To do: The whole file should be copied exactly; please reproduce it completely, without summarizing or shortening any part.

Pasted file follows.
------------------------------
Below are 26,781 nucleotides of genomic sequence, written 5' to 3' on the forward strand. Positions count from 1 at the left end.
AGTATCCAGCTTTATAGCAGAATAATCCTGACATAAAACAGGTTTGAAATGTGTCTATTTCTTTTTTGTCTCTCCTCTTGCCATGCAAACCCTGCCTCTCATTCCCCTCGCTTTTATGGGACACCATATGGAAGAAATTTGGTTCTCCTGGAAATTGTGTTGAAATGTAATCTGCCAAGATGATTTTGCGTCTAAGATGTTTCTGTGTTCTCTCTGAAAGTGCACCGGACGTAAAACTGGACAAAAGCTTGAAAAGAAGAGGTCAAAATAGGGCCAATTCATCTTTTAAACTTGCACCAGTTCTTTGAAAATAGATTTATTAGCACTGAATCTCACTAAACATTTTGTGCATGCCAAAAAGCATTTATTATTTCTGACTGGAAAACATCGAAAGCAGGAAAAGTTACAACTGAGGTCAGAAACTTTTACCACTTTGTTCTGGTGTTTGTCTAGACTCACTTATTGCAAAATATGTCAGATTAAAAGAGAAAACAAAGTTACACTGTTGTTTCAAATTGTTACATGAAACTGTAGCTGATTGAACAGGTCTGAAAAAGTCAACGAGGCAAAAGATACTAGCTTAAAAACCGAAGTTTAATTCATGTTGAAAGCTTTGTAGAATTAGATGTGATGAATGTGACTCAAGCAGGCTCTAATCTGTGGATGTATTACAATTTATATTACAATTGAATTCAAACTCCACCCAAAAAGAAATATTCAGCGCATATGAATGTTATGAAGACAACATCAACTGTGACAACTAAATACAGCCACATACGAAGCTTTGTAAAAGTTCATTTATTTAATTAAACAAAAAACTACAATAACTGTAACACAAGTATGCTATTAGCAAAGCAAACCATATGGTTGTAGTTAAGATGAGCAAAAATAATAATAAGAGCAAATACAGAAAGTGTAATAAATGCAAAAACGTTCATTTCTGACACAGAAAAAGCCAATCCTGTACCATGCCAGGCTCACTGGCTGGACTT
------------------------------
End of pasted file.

Below are 26,781 nucleotides of genomic sequence, written 5' to 3' on the forward strand. Positions count from 1 at the left end.
AGTATCCAGCTTTATAGCAGAATAATCCTGACATAAAACAGGTTTGAAATGTGTCTATTTCTTTTTTGTCTCTCCTCTTGCCATGCAAACCCTGCCTCTCATTCCCCTCGCTTTTATGGGACACCATATGGAAGAAATTTGGTTCTCCTGGAAATTGTGTTGAAATGTAATCTGCCAAGATGATTTTGCGTCTAAGATGTTTCTGTGTTCTCTCTGAAAGTGCACCGGACGTAAAACTGGACAAAAGCTTGAAAAGAAGAGGTCAAAATAGGGCCAATTCATCTTTTAAACTTGCACCAGTTCTTTGAAAATAGATTTATTAGCACTGAATCTCACTAAACATTTTGTGCATGCCAAAAAGCATTTATTATTTCTGACTGGAAAACATCGAAAGCAGGAAAAGTTACAACTGAGGTCAGAAACTTTTACCACTTTGTTCTGGTGTTTGTCTAGACTCACTTATTGCAAAATATGTCAGATTAAAAGAGAAAACAAAGTTACACTGTTGTTTCAAATTGTTACATGAAACTGTAGCTGATTGAACAGGTCTGAAAAAGTCAACGAGGCAAAAGATACTAGCTTAAAAACCGAAGTTTAATTCATGTTGAAAGCTTTGTAGAATTAGATGTGATGAATGTGACTCAAGCAGGCTCTAATCTGTGGATGTATTACAATTTATATTACAATTGAATTCAAACTCCACCCAAAAAGAAATATTCAGCGCATATGAATGTTATGAAGACAACATCAACTGTGACAACTAAATACAGCCACATACGAAGCTTTGTAAAAGTTCATTTATTTAATTAAACAAAAAACTACAATAACTGTAACACAAGTATGCTATTAGCAAAGCAAACCATATGGTTGTAGTTAAGATGAGCAAAAATAATAATAAGAGCAAATACAGAAAGTGTAATAAATGCAAAAACGTTCATTTCTGACACAGAAAAAGCCAATCCTGTACCATGCCAGGCTCACTGGCTGGACTT